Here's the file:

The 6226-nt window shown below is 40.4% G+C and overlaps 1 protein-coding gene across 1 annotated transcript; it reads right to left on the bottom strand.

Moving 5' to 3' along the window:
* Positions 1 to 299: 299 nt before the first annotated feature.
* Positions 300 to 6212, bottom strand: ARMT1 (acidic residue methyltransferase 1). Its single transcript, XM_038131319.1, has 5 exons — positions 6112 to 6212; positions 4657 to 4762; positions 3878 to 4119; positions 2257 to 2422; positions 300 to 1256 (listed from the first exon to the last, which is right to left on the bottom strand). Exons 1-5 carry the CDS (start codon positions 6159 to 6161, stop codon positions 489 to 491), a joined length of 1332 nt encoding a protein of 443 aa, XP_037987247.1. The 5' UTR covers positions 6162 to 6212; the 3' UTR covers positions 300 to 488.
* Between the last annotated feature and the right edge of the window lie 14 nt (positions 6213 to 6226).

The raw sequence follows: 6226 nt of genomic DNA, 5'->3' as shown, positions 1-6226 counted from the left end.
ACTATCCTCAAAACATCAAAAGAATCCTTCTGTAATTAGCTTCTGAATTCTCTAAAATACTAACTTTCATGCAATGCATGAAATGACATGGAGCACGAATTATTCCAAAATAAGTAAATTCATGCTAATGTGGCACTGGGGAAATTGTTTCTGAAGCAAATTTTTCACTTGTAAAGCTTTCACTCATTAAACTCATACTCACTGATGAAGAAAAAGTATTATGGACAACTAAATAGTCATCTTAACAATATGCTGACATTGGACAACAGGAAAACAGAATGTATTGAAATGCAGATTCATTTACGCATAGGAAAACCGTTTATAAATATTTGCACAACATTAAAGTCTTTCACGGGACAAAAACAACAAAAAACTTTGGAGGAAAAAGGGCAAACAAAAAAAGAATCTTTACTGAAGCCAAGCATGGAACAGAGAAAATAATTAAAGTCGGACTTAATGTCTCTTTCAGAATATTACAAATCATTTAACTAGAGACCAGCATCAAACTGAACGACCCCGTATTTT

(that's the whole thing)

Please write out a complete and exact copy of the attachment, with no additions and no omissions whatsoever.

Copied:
The 6226-nt window shown below is 40.4% G+C and overlaps 1 protein-coding gene across 1 annotated transcript; it reads right to left on the bottom strand.

Moving 5' to 3' along the window:
* Positions 1 to 299: 299 nt before the first annotated feature.
* Positions 300 to 6212, bottom strand: ARMT1 (acidic residue methyltransferase 1). Its single transcript, XM_038131319.1, has 5 exons — positions 6112 to 6212; positions 4657 to 4762; positions 3878 to 4119; positions 2257 to 2422; positions 300 to 1256 (listed from the first exon to the last, which is right to left on the bottom strand). Exons 1-5 carry the CDS (start codon positions 6159 to 6161, stop codon positions 489 to 491), a joined length of 1332 nt encoding a protein of 443 aa, XP_037987247.1. The 5' UTR covers positions 6162 to 6212; the 3' UTR covers positions 300 to 488.
* Between the last annotated feature and the right edge of the window lie 14 nt (positions 6213 to 6226).

The raw sequence follows: 6226 nt of genomic DNA, 5'->3' as shown, positions 1-6226 counted from the left end.
ACTATCCTCAAAACATCAAAAGAATCCTTCTGTAATTAGCTTCTGAATTCTCTAAAATACTAACTTTCATGCAATGCATGAAATGACATGGAGCACGAATTATTCCAAAATAAGTAAATTCATGCTAATGTGGCACTGGGGAAATTGTTTCTGAAGCAAATTTTTCACTTGTAAAGCTTTCACTCATTAAACTCATACTCACTGATGAAGAAAAAGTATTATGGACAACTAAATAGTCATCTTAACAATATGCTGACATTGGACAACAGGAAAACAGAATGTATTGAAATGCAGATTCATTTACGCATAGGAAAACCGTTTATAAATATTTGCACAACATTAAAGTCTTTCACGGGACAAAAACAACAAAAAACTTTGGAGGAAAAAGGGCAAACAAAAAAAGAATCTTTACTGAAGCCAAGCATGGAACAGAGAAAATAATTAAAGTCGGACTTAATGTCTCTTTCAGAATATTACAAATCATTTAACTAGAGACCAGCATCAAACTGAACGACCCCGTATTTT